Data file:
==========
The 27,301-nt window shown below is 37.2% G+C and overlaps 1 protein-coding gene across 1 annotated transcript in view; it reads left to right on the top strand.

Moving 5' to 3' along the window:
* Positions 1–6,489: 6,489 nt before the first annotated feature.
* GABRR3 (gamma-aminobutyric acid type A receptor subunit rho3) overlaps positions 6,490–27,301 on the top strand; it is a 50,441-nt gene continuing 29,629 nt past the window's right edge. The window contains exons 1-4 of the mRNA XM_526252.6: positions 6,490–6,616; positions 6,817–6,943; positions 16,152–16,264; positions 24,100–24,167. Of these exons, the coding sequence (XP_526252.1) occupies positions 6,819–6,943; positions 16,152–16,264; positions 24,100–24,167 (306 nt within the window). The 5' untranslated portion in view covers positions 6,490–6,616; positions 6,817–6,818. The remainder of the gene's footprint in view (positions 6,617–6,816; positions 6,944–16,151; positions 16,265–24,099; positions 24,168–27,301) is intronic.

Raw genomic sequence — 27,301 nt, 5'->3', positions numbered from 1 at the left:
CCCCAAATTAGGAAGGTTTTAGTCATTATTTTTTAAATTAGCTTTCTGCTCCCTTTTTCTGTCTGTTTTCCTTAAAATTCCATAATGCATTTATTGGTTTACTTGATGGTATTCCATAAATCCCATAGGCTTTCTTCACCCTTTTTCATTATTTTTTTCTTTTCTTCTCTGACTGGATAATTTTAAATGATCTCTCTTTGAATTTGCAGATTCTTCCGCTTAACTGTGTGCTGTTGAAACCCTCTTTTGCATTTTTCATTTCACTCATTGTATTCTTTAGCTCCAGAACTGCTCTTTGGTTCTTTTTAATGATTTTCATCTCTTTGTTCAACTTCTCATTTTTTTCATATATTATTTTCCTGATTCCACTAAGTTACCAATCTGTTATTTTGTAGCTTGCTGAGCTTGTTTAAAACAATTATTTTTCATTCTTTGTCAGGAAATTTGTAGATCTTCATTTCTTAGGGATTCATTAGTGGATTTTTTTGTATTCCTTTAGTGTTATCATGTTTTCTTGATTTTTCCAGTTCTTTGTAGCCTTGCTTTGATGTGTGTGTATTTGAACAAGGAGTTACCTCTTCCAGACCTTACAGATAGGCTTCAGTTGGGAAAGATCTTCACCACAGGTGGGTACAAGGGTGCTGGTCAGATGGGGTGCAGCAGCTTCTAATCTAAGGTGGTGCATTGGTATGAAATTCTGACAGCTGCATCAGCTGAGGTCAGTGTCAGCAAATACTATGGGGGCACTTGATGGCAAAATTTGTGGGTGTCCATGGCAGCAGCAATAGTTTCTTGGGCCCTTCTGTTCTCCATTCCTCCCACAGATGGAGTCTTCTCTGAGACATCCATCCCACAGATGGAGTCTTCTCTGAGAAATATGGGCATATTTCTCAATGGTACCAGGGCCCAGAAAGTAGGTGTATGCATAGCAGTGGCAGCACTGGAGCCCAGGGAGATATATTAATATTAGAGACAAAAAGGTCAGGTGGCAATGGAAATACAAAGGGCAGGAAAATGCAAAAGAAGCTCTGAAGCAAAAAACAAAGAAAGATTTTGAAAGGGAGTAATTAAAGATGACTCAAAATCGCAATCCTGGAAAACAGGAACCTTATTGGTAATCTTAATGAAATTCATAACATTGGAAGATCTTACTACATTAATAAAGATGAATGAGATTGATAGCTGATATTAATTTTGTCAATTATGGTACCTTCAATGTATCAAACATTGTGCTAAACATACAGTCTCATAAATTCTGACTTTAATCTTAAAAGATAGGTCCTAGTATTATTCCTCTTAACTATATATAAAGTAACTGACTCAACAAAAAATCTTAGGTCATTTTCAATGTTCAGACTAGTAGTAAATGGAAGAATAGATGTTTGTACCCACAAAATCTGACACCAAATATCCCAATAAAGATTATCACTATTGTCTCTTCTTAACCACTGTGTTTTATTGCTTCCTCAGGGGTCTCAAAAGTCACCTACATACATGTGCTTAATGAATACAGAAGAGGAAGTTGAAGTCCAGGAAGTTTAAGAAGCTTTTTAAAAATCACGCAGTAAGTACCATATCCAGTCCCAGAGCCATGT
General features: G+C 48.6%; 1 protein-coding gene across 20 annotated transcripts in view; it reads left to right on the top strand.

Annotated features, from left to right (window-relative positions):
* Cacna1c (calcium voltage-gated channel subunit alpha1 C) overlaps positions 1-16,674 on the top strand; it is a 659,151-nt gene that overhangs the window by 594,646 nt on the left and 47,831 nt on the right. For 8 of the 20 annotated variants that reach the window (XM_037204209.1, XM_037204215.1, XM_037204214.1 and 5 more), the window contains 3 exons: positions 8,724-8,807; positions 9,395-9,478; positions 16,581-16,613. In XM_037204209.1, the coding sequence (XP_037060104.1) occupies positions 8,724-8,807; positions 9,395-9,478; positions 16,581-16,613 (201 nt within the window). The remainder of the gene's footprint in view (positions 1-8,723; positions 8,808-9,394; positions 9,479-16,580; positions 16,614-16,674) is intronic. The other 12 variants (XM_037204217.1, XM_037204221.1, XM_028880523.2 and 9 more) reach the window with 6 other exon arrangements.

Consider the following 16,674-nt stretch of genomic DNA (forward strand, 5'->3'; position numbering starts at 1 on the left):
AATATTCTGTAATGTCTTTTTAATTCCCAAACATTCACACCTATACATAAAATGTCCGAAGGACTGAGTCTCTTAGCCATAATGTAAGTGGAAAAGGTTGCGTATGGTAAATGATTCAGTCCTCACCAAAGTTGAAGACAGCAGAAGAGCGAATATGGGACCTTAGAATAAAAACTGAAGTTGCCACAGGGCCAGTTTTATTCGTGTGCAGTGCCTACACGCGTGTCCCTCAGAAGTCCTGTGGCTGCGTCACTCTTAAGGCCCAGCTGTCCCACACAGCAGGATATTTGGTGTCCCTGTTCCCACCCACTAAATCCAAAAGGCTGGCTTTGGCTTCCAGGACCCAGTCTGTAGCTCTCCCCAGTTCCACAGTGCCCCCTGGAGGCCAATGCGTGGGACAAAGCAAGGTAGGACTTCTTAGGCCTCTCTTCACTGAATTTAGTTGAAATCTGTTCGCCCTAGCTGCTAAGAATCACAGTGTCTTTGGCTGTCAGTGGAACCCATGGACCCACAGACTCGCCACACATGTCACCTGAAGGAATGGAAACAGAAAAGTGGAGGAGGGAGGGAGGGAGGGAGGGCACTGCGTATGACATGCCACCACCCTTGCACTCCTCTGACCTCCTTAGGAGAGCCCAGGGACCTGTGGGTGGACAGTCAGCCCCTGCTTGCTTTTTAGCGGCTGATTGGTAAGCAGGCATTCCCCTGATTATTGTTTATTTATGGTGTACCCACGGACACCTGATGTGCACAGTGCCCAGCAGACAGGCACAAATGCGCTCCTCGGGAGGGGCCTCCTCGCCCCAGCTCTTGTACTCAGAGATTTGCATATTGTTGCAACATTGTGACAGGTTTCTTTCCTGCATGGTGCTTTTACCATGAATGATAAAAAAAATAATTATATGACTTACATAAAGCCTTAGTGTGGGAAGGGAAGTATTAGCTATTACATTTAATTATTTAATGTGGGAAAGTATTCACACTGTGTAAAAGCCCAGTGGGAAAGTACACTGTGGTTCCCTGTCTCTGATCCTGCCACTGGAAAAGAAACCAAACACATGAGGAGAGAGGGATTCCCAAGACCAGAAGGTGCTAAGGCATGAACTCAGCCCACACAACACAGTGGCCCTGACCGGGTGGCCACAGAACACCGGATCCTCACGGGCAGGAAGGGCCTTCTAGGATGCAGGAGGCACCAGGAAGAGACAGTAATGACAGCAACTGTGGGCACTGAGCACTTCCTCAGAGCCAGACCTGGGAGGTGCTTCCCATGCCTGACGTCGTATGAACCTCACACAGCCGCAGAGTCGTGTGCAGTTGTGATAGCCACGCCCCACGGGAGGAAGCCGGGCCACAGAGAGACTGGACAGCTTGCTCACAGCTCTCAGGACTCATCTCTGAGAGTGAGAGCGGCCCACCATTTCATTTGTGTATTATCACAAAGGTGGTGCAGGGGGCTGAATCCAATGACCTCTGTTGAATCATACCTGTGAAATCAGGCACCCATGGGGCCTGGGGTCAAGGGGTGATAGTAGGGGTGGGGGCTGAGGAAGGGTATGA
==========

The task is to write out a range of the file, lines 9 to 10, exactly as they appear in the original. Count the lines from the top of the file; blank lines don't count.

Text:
* Cacna1c (calcium voltage-gated channel subunit alpha1 C) overlaps positions 1-16,674 on the top strand; it is a 659,151-nt gene that overhangs the window by 594,646 nt on the left and 47,831 nt on the right. For 8 of the 20 annotated variants that reach the window (XM_037204209.1, XM_037204215.1, XM_037204214.1 and 5 more), the window contains 3 exons: positions 8,724-8,807; positions 9,395-9,478; positions 16,581-16,613. In XM_037204209.1, the coding sequence (XP_037060104.1) occupies positions 8,724-8,807; positions 9,395-9,478; positions 16,581-16,613 (201 nt within the window). The remainder of the gene's footprint in view (positions 1-8,723; positions 8,808-9,394; positions 9,479-16,580; positions 16,614-16,674) is intronic. The other 12 variants (XM_037204217.1, XM_037204221.1, XM_028880523.2 and 9 more) reach the window with 6 other exon arrangements.

Consider the following 16,674-nt stretch of genomic DNA (forward strand, 5'->3'; position numbering starts at 1 on the left):